If your resume looks as if it could have come from 20 years ago or it just hasn’t been put together carefully–with good attention to what your targeted employers are probably looking for–it most likely will end up in the resume “black hole” trap. The same goes for submitting it to employers without doing any research beforehand to see if your background makes sense for the company. Yet another black hole mistake is distributing your resume with a generic cover letter that does little, if anything, to give the employers a reason to read it OR the resume.
What is the resume “black hole” trap?
We all know that in science, a black hole basically swallows everything that comes close enough to be drawn into it–and doesn’t let anything escape back out again. When you rely on resume writing that doesn’t do justice to your experience and your potential value to employers, doesn’t show that you are not only living but working in the 21st century, and so on, you are aiming your resume right at that black hole as it applies to the job search process. You will be submitting your poorly thought-out resume to employers who will, at best, dump it straight into their vast and growing database; at worst, the resume won’t even make it into that location. What you almost certainly won’t get is anything in the way of a return trip–i.e., a meaningful response or reaction from the employer.
How to avoid the resume “black hole” trap
While there’s no 100% guaranteed process–no foolproof steps you can take–you can certainly increase your chances of not getting swallowed. In some of my previous posts, I’ve mentioned a few of the actions you can and should take. One I might not have mentioned is to give employers an indication that you are current on technology related to the overall category of social media. If, for example, you have a good LinkedIn profile, consider including the link to your profile in the contact information at the top of your resume. The same goes for places like Twitter–but DO be careful that whatever content you already have in those places is professionally presented or at least neutral in nature (e.g., no wild party stories or photos!). Otherwise, you might just help your resume get into the black hole faster!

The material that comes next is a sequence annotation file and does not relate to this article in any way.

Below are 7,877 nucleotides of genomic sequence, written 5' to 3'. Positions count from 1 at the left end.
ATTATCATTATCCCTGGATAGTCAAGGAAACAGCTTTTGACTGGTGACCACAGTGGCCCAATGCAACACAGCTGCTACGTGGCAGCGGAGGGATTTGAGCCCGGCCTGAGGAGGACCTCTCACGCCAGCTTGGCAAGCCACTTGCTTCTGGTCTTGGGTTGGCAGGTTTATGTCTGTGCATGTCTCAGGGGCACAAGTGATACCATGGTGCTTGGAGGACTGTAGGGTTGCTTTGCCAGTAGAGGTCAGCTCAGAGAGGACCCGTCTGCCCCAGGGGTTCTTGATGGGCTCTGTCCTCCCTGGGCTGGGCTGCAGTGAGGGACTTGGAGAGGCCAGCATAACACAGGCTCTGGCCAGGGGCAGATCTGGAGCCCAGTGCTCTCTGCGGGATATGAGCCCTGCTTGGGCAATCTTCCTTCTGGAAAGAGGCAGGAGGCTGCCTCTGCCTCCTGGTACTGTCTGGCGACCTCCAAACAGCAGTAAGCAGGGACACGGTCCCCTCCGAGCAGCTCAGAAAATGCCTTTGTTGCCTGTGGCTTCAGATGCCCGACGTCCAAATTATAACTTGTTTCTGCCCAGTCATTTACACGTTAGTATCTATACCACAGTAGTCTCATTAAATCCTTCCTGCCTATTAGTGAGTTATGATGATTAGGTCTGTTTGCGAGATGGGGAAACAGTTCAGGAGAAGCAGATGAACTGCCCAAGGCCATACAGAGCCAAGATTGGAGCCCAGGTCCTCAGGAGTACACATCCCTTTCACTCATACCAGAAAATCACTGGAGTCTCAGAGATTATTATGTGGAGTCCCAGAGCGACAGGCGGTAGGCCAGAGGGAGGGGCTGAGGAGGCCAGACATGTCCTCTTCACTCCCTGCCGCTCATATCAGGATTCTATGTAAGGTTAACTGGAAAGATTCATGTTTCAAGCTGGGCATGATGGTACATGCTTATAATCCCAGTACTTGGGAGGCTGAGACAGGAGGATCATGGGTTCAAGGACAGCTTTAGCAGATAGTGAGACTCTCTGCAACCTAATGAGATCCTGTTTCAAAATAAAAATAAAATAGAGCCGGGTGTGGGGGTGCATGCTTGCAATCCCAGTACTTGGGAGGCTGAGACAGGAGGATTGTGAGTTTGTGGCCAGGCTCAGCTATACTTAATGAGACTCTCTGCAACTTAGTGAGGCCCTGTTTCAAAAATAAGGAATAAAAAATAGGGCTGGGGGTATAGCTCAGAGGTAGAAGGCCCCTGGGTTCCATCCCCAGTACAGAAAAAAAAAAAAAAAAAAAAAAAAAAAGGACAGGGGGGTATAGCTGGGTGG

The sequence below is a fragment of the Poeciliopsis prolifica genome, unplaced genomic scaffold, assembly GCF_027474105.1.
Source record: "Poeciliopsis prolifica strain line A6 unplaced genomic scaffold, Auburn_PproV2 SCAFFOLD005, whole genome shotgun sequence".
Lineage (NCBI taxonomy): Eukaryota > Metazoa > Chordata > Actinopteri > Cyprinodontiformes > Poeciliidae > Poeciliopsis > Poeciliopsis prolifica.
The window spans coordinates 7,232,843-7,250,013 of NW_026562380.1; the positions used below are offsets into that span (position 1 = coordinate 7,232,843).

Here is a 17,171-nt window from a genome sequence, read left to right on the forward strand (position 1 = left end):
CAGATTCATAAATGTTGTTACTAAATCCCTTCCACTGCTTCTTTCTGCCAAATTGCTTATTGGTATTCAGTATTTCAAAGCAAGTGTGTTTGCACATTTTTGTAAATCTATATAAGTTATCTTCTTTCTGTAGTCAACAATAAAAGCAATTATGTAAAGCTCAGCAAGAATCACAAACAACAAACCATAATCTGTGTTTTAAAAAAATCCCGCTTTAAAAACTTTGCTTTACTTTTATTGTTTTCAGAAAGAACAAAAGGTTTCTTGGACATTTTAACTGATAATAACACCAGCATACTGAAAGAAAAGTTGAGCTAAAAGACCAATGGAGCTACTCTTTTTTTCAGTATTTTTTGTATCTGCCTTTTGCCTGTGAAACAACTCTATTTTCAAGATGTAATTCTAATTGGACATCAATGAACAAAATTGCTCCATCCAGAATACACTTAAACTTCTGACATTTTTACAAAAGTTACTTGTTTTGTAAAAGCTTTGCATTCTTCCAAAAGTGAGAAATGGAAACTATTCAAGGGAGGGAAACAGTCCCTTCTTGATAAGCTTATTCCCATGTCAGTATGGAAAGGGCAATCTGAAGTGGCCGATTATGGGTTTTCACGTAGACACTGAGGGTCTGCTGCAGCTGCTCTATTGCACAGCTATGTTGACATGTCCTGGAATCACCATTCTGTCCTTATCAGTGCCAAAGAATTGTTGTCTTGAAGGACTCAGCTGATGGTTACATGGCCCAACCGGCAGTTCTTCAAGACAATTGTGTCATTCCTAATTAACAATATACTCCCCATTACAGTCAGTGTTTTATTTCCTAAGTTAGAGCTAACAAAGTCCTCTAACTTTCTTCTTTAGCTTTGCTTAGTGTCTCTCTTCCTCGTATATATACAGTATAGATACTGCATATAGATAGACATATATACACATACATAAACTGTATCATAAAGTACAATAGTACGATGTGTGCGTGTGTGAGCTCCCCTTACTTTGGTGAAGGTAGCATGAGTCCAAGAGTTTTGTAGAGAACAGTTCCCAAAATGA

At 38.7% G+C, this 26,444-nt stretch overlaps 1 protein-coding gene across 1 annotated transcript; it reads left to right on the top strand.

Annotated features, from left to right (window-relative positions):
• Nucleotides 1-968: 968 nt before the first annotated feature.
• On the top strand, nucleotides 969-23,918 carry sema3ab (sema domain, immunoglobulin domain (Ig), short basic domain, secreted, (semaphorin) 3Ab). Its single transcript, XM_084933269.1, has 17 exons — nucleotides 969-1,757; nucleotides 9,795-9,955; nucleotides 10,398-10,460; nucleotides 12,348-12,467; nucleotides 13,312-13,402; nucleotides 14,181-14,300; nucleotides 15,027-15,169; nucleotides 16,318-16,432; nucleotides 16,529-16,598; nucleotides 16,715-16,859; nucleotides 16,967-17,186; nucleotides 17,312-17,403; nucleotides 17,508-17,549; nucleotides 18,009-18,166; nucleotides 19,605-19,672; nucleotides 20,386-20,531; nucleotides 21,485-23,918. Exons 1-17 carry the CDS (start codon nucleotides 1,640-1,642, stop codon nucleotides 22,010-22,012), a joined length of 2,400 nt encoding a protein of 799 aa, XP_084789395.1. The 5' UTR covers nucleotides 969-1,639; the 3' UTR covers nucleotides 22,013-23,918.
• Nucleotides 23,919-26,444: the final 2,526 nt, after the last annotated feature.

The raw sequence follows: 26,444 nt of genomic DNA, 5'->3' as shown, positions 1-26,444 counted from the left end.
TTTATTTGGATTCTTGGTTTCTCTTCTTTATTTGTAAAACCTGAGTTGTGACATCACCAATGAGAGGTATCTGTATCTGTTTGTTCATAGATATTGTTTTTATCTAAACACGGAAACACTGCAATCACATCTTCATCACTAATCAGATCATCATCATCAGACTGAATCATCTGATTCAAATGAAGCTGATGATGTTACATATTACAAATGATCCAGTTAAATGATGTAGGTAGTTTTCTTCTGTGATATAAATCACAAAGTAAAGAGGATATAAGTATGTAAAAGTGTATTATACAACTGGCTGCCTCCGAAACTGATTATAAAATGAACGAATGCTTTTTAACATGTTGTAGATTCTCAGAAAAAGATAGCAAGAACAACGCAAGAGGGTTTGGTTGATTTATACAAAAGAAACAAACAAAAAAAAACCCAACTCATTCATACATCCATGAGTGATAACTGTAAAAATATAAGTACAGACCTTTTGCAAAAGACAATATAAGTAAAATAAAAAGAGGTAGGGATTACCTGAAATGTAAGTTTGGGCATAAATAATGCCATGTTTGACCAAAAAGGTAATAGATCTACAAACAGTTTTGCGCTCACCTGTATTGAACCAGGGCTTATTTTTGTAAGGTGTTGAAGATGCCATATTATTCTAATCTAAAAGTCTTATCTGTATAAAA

Make your cover letter a strong resume add-on
I hope no one these days sends a cover letter that says, in essence, “here’s my resume; I hope you like it”! A professional cover letter is not the same as a file transmittal sheet. It must quickly and clearly indicate to the reader that you are a promising candidate for the company’s open position and have substantial value to offer. While it shouldn’t just repeat information verbatim from the resume, it can and sometimes should reference and expand on items that are in that document. Above all, it should help encourage readers to give thoughtful consideration to your resume by distinguishing you from the multiple other candidates they’ll be seeing.
P.S. Have you updated your resume lately? If not, the start of a new year is a good time to do that! What have you done since the last time that isn’t in there and should be?